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The South Bay Salt Works, a Photo Journey of the Historic Site

The South Bay Salt Works, a Photo Journey of the Second Oldest Industry of San Diego and the South Bay.

The Salt Works was originally called the La Punta Salt Company (1869-1901) as far back as 1871.  It has been in operation since the 1870s and by 1873 it was the only saltworks in the US and for Southern California.  At the turn to the 20th century, it was the primary employer in the Chula Vista area.

In 1902 the Salt Works was purchased and became the Western Salt Company (1902-1999) in the 1910s about 40,000 tons of salt was harvested per year and in 1915 a narrow gauge rail line was installed and crossed over the standard gauge rail line of the San Diego and Arizona Railway.  The narrow-gauge rails were dismantled in the 1970s except for where it crossed over the other tracks as this is the only instance of this in the US.  The tracks are still present and can be seen today,

In 1916 the salt ponds and the Salt Works were destroyed due to flooding and reconstruction began in 1918 and was finally completed in the 1950s.  In the 1920s California Chemical Corporation removed Bromine from the salt pond water, and also collected Magnesium Chloride.  Bromine collection ended after WWII.

During the 20th Century, and the Salt Works was the second-largest producer in the State and as late as 1978 it was the major producer for the tuna industry. 
In 1999 the salt ponds were sold to the San Diego County Regional Airport Authority, transferring the salt ponds to the US Fish and Wildlife Service who leased them for continued salt collection.  The leasers were former Western Salt Company and changed the name to the South Bay Salt Works.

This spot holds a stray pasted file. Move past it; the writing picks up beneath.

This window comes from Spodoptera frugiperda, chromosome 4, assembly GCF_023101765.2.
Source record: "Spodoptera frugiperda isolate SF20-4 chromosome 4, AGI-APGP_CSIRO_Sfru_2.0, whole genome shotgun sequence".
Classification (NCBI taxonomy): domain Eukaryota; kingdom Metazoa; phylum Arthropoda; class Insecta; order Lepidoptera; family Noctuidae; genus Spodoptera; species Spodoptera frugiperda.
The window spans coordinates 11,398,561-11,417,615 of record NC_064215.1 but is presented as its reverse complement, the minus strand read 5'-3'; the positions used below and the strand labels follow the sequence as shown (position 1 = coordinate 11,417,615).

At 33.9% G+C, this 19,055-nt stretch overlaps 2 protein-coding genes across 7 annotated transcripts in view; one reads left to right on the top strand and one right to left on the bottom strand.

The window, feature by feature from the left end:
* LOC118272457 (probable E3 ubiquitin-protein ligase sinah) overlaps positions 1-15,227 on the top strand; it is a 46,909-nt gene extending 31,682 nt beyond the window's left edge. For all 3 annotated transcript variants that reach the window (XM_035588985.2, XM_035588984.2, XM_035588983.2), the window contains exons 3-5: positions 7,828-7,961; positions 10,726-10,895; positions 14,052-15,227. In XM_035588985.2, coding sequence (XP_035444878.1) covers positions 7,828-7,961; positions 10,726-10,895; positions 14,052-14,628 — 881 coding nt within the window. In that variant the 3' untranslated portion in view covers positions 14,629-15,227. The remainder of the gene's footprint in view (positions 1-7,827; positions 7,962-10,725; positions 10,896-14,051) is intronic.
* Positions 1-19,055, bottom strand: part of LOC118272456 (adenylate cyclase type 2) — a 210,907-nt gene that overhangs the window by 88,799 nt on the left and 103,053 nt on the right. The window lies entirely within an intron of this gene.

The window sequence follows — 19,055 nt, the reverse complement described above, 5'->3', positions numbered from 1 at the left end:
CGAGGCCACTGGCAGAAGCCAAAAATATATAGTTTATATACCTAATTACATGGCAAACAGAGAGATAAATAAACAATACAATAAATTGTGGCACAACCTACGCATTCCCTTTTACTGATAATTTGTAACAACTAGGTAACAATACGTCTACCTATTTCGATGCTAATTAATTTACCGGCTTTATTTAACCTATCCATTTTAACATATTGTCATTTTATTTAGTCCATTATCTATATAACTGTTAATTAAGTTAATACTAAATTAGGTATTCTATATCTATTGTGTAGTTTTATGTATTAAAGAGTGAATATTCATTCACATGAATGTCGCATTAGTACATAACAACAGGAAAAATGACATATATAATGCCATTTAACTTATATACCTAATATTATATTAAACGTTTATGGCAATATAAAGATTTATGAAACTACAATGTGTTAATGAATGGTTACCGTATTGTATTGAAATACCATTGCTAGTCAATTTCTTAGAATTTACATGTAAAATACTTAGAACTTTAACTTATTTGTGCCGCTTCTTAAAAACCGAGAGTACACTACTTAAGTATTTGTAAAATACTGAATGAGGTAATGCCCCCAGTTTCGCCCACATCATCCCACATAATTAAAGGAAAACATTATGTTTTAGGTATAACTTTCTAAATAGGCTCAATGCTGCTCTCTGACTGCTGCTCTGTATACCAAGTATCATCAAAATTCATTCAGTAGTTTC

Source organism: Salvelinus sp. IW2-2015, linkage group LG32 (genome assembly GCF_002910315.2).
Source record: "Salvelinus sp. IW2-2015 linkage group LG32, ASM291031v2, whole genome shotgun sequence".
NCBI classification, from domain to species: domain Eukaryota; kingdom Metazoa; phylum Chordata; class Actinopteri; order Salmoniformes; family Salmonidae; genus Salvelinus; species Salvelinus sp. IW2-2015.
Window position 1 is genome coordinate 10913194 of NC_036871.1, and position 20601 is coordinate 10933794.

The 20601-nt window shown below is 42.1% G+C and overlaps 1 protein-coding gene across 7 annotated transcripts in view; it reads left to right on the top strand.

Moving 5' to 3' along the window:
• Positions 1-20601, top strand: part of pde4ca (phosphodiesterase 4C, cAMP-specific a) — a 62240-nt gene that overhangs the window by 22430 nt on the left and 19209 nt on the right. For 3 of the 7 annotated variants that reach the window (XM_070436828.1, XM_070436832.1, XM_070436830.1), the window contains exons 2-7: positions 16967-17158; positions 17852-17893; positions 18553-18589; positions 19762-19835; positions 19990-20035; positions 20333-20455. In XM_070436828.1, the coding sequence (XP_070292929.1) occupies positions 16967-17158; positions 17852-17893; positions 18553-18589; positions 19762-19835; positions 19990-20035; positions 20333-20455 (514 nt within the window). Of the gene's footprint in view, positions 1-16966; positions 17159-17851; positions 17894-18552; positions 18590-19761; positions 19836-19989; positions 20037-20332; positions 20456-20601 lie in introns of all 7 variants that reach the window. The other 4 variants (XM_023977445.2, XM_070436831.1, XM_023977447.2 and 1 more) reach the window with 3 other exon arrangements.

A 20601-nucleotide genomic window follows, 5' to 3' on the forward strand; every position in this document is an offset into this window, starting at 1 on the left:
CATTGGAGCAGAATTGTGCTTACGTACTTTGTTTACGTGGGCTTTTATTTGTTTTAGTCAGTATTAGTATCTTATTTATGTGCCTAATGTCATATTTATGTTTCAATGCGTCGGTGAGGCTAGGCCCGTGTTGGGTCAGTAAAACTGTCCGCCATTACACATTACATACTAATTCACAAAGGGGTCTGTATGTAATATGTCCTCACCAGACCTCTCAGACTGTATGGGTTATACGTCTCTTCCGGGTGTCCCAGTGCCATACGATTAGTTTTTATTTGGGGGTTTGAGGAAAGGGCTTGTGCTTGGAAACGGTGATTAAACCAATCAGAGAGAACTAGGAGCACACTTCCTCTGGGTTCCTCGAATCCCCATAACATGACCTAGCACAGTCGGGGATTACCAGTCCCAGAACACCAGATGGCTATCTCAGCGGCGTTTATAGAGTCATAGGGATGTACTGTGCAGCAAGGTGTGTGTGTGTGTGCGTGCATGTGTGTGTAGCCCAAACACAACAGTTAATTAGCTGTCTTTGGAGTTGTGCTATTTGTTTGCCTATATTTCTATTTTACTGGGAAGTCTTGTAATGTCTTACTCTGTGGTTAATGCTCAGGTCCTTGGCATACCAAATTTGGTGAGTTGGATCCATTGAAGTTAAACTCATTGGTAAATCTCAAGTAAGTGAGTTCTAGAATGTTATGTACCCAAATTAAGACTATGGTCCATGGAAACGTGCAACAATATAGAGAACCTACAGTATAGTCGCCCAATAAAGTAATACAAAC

In 2005 right of way of the former Coronado BeltLine was designated a Historic by the City of San Diego.  This area was later to become the Bayshore Bikeway.  Throughout its history, there was more than a million and a half tons of salt produced, and Gypsum was also extracted during the salt process.

The salt ponds are within the San Diego Bay National Wildlife Refuge, and the salt ponds produce brine shrimp and brine flies which feed many bird species.  94 different bird species reside in the area of the salt ponds including migratory species and 7 are threatened or endangered such as the Least Tern and Gull-billed Tern.  In the winter there are tours to see the many bird species who live or visit the ponds.

Eventually, the salt works in the next decade or so will revert back to marshland and will have the buildings repurposed into other development.

I encourage you to visit this historical site before it is gone and take a tour of the birds and salt ponds.  It will be worth the trip. 



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